We had never heard of this park till the last time we were in Rapid City, a couple of years ago, when we visited Mt Rushmore. We didn't get a chance to visit then, but decided we'd go this time. They even had a campground (Elk Mountain) that we could fit in, so we jumped on it.
We were a little concerned when we went to the rest rooms and read a post that warned us to not leave food out because mountain lions have been around the campground the last few weeks. Hmmm!
We never saw any lions, but on our drive around the park, we found lots of other wildlife, like these Bighorn Sheep.
And of course these adorable little creatures, Prairie Dogs, thousands of them. And they all are willing to pose for you.
Now, I used to love going into caves and exploring the deep, dark, subterranean mysteries. But in my current life, I find myself very apprehensive about places like this, even small dark closets. :-)
Before the NPS took over the management of the park, this was the original hole that was used to gain entry. I guess the folks a hundred years ago hadn't discovered M&Ms yet...The ranger demonstrates the wind either pulling or pushing the ribbon. The weather barometric pressure determines this phenomenon.
OK, we (er, Nancy) went on the tour with about 20 other folks. So all the pics from within the cave are hers, so sit back and feast your eyes and claustrophobic inhibitions from deep, dark, bat infested (really only one at the entrance) abyss.
No, no, no, no! Four Zanax & and half a bottle of Wild Turkey, maybe, but crawling not walking. No way! There were lights throughout the tour she said, but still, no way!
Call the meat wagon, Joe just passed out!
I'm sure the cave was very interesting, but pics probably don't it justice. An hour long tour would be best I guess, but I'll just have to use these pics to see the beauty. All these formations have names dubbed by the geologists, but I can't remember what they were.
From Wiki: Wind Cave National Park is10 miles north of the town of Hot Springs in western South Dakota. Established in 1903 by President Theodore Roosevelt, it was the seventh U.S. National Park and the first cave to be designated a national park anywhere in the world. The cave is notable for its displays of the calcite formation known as boxwork. Approximately 95 percent of the world's discovered boxwork formations are found in Wind Cave. Wind Cave is also known for its frostwork. The cave is also considered a three-dimensional maze cave, recognized as the densest (most passage volume per cubic mile) cave system in the world. The cave is currently the sixth-longest in the world with 140.47 miles of explored cave passageways, with an average of four new miles of cave being discovered each year. Above ground, the park includes the largest remaining natural mixed-grass prairie in the United States.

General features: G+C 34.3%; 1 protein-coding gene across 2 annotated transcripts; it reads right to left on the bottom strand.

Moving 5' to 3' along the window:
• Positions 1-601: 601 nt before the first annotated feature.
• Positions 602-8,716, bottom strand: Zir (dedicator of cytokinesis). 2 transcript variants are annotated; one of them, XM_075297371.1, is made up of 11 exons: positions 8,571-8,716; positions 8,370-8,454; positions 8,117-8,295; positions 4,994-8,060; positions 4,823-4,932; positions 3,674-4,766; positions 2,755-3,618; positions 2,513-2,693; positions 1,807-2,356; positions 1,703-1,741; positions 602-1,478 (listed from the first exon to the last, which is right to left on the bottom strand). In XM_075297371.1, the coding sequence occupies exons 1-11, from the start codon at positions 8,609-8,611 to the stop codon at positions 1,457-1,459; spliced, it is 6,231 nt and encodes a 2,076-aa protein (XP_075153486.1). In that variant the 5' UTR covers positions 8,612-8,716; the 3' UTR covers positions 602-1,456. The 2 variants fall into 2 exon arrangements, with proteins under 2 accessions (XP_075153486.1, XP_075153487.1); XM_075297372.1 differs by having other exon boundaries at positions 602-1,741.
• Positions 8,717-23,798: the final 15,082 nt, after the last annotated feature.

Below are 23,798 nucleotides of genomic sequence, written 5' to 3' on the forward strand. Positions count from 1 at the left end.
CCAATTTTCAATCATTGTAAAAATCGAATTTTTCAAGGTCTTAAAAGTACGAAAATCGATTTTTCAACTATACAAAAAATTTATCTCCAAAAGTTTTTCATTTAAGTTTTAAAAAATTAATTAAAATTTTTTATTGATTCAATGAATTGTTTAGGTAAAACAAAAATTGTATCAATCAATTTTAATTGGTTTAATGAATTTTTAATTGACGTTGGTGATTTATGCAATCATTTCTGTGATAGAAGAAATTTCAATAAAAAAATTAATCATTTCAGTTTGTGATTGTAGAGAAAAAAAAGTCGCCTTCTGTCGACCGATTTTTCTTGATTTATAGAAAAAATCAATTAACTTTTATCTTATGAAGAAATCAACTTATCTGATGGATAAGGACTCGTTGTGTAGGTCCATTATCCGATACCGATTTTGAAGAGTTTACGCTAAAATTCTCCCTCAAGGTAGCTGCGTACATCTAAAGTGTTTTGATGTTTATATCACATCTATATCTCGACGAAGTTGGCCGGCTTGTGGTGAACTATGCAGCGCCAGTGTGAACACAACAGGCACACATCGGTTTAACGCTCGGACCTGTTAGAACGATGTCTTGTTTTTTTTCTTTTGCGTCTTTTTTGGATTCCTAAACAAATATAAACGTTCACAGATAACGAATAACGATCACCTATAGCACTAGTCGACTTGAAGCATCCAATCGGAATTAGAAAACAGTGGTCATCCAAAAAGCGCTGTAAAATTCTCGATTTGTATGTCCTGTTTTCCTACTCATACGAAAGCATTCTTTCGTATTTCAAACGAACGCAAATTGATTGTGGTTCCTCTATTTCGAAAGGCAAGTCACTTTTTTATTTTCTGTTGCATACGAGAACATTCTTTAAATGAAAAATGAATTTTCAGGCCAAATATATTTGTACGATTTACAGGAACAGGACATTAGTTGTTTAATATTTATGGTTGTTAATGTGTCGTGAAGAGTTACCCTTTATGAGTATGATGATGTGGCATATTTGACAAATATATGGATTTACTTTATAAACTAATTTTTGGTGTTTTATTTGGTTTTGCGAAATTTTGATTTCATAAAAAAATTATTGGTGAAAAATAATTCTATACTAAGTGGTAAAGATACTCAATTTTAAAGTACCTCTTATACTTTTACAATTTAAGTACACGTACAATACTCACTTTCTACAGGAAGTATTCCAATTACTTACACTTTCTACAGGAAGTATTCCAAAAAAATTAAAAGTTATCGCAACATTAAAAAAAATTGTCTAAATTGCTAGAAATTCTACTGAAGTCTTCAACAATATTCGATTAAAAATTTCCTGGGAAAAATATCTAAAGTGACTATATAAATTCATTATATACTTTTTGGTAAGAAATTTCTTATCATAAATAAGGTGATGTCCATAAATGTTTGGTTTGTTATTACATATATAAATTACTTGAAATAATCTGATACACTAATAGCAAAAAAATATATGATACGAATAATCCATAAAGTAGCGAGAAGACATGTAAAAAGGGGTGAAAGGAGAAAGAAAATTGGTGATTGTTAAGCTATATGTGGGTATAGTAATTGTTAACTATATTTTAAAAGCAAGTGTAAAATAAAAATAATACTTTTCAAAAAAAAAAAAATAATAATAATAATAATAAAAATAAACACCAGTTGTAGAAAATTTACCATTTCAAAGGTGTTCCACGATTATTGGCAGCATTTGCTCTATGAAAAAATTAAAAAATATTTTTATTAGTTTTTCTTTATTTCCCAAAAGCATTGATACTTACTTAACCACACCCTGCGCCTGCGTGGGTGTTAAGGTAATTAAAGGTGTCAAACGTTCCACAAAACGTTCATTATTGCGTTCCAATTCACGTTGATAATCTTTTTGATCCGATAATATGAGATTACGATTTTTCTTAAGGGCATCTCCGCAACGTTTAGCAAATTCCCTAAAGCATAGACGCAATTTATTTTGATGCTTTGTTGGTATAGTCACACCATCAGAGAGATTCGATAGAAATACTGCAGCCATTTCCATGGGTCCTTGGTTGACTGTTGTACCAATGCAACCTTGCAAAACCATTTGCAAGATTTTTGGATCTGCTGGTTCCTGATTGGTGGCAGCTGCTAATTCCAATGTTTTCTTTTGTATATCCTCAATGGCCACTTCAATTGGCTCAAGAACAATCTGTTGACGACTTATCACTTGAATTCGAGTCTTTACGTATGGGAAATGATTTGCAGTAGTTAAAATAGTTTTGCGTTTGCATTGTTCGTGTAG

I think Nancy took this pic again to amuse me..ha ha!
This tour took 75 minutes. There are other ours available. One takes 4 and half hours to complete and they issue you helmets, knee pads & safety glasses as you will be doing mostly crawling thru tight, short passages...call the undertaker, Joe's not breathing...
The rangers said that they have idea how long & deep the cave goes. They haven't been to either end, yet! When Nancy finished her tour, the group crowded onto an elevator (no thank you, unless you hand me the other half of the Wild Turkey, maybe), 12 stories down.
Even getting this close gives me the heebie-jeebies...you can hear the wind rushing into the opening. It's like a subtle roar. Below is the entrance they use now. It's a double-door, air-lock entrance, to keep wildlife & humidity out.
Above the subterranean, is a grassy prairie where wildlife have roamed for ions. Mostly you'll find Native Americans (Lakota/Oglala/Sioux) carrying on the ranch life they have learned over the past 100 years or so.
Above is an active picture of a monitor of the opening I showed earlier. It shows the direction & speed of wind entering the cave. That wind must exit somewhere, but they haven't found where yet! Below, CCC boys in the '30s carrying concrete into the cave in inner-tubes for making steps.
OK, how in the world did this lady, (a pic of a pic from the visitor center) get thru that opening with her long dress? No way! Below, again, is what she had to pass thru...Hmmmmm!
That about wraps up our blog to the Wind Cave. It is for sure a most interesting place, and a National Park to boot! If in the area, and you like abysses, don't pass it up. And, don't forget the Wild Turkey. It helps, even if you don't go in! :-)
From, Forest City, home of Winnebago RVs, RVing Beach Bums, Thur, Sept 26.